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May 21, 2022

Mama, you don’t have to be strong right now.

If you had told me at this moment that 3 months later I would be experiencing postpartum depression, a global pandemic, and a direct hit to our home by a tornado, I don’t know if I would have believed you. However, it did. And this is my story with mental health. 

Throughout my pregnancy, postpartum mental health was never mentioned to me in one physician visit. I had somewhat heard of postpartum depression but knew nothing about it and never looked into it during pregnancy. Actually, the first time it was brought to my attention was during labor. They asked me to fill out an anxiety/depression screening questionnaire, which in reality looked like my husband filling out the questionnaire for me as I was mid-contractions. 

My first 6-8 weeks postpartum was very smooth. I was tired of course but I do not remember any sort of depressive-like signs up until this point. (The timing of symptoms can look totally different for everyone, this was just my scenario.) About 2 months in though, my body started feeling extremely fatigued. My milk supply started dropping. I started feeling more anxious, more tired, more overwhelmed, and less able to be joyful or excited. I remember looking at symptoms on Google and convincing myself that I had postpartum blues, but “definitely not depression.”

The first step I took as I grew more and more exhausted by the day was to wean nursing. This did help me gain some energy. However just a few days later, Covid hit America. And then two weeks later, my husband, my baby, and I were all at home when our house was directly hit by a tornado. 

The weeks following could amount to pages of paragraphs about how my mental health plummeted. But here is the summary. Essentially, I was totally overwhelmed, in shock, and my ability to function started to really struggle. By the time it was May of 2020, I was barely able to help take care of my 4-month old son, I couldn’t physically function and I couldn’t think straight. 

My husband and I began realizing that something was wrong but we didn’t know what it was or what to do about it. We didn't know if it was mental health, my thyroid, etc. Also, we were all in quarantine so we didn’t have family or people around us who potentially would have been able to help or recognize signs. And, our house was currently under construction constantly from the tornado so we were in and out of hotels with a baby. It was chaos. 

Finally, we started opening up to someone and through a series of events we were able to see that I was experiencing depression, anxiety, and PTSD. I was then able to get the help and resources I needed, and by the end of the summer of 2020, I was a whole lot healthier, and not just functioning, but thriving. My mental health is still an ongoing process today. It takes continuous reassessment when new life changes hit, and I am still seeing the counselor I began seeing in the summer of 2020.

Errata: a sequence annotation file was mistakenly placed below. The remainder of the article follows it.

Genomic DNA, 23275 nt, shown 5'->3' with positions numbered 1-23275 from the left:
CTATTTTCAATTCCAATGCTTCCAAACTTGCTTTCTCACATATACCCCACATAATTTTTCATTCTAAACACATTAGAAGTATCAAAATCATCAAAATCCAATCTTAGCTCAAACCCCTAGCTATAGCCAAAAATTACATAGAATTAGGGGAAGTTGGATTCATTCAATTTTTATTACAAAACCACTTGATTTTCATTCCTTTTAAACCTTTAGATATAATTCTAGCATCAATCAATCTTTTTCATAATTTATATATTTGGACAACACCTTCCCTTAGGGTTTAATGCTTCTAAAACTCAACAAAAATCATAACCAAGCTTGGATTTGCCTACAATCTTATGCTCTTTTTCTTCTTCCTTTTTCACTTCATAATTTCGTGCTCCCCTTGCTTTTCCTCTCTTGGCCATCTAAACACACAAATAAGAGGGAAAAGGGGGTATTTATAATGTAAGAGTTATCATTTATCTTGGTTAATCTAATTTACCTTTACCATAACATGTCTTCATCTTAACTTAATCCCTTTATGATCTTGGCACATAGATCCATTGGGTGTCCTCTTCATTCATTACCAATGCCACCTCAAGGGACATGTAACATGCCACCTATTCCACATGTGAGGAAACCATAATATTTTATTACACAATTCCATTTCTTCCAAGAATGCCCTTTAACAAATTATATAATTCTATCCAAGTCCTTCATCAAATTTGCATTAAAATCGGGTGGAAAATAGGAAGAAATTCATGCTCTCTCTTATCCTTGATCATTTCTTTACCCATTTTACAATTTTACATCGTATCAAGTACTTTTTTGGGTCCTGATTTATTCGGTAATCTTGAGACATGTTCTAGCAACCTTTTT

Looking back now 2 years later, it was SO hard to see what was happening when I was in the thick of it. It took others helping me to see and to help me get out. I wanted to convince myself that everything was normal because I didn’t want to need anything. I didn't think that I, or the baby, could afford for me to not be okay. I was of course okay because I had to be okay. I had to be strong. 

One of the most freeing things someone said to me during those few weeks was “I hope you don’t feel like you have to be strong right now.” That helped me see that I wasn’t okay, which was okay. 

We all have an instinctive desire to want to be self-sufficient. And as moms, I think it’s not just that we want to be sufficient and fully capable, but that we also want to be strong. It is actually a really beautiful instinct, I think, to want to be strong for your child who now depends on you, minute by minute, for their survival. But the reality is, we are humans, which means we are finite, vulnerable, and susceptible to struggle. Our brain and our bodies can only take so much and can only do so much without some help and rest. 

My favorite thing about working for MOJO actually is that my two bosses lead with this type of mentality. When I shadow them, they treat every single patient as a human, who has dignity, who is strong, yet who is not perfect and who has been through something. Mental health is not shamed in our clinic, but it is talked about. It is discussed. I have heard the phrase “you don’t have to have it all together right now” more times than I can count. I would love for this type of mentality to start taking place in our communities, friendships, doctor offices, etc. How freeing would it be to live in a world where mental health is talked about and everyone is not expected to be perfect or happy all the time?

I wanted to share my story so that if you can see yourself in this story, even in a really small way, then maybe you can get access to resources quicker than I did. It took a baby, a pandemic and a tornado for me to recognize that I was experiencing postpartum depression. Please don’t let that be you, too. Ask the questions. Find safe people to talk to. Call a counselor. Do all the things you need to make sure you are checking in with your mental health.

May is Motherhood Mental Health Awareness Month. Mental health applies to all mothers. Mothers who have lost, mothers who have never had and mothers who have. And we want you to know that we see you, we hear you, and we understand you. 

My hope for you is that you go forward thinking about how you are and how those around you are. Mental health and physical health are often intertwined, so contact us at MOJO if you need any help or guidance regarding resources for either. 

Kristen Braasch

MOJO Physical Therapist

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